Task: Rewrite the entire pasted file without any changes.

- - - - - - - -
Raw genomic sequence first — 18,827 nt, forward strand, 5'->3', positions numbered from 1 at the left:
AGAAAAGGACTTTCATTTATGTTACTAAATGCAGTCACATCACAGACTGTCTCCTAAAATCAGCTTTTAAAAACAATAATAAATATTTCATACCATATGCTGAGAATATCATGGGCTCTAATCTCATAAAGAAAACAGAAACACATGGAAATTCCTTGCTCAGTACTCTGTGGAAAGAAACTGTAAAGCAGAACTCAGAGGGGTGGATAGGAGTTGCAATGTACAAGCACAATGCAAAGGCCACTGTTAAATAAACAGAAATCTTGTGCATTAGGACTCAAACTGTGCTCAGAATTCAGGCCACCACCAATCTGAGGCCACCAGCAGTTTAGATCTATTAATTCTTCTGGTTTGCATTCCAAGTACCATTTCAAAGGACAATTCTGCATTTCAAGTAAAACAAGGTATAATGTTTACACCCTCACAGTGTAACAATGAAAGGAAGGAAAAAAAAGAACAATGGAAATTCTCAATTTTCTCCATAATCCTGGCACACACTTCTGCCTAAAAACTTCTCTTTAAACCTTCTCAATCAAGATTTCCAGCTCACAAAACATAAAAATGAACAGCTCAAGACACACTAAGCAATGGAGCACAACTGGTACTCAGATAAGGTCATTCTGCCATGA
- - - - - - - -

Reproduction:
Raw genomic sequence first — 18,827 nt, forward strand, 5'->3', positions numbered from 1 at the left:
AGAAAAGGACTTTCATTTATGTTACTAAATGCAGTCACATCACAGACTGTCTCCTAAAATCAGCTTTTAAAAACAATAATAAATATTTCATACCATATGCTGAGAATATCATGGGCTCTAATCTCATAAAGAAAACAGAAACACATGGAAATTCCTTGCTCAGTACTCTGTGGAAAGAAACTGTAAAGCAGAACTCAGAGGGGTGGATAGGAGTTGCAATGTACAAGCACAATGCAAAGGCCACTGTTAAATAAACAGAAATCTTGTGCATTAGGACTCAAACTGTGCTCAGAATTCAGGCCACCACCAATCTGAGGCCACCAGCAGTTTAGATCTATTAATTCTTCTGGTTTGCATTCCAAGTACCATTTCAAAGGACAATTCTGCATTTCAAGTAAAACAAGGTATAATGTTTACACCCTCACAGTGTAACAATGAAAGGAAGGAAAAAAAAGAACAATGGAAATTCTCAATTTTCTCCATAATCCTGGCACACACTTCTGCCTAAAAACTTCTCTTTAAACCTTCTCAATCAAGATTTCCAGCTCACAAAACATAAAAATGAACAGCTCAAGACACACTAAGCAATGGAGCACAACTGGTACTCAGATAAGGTCATTCTGCCATGA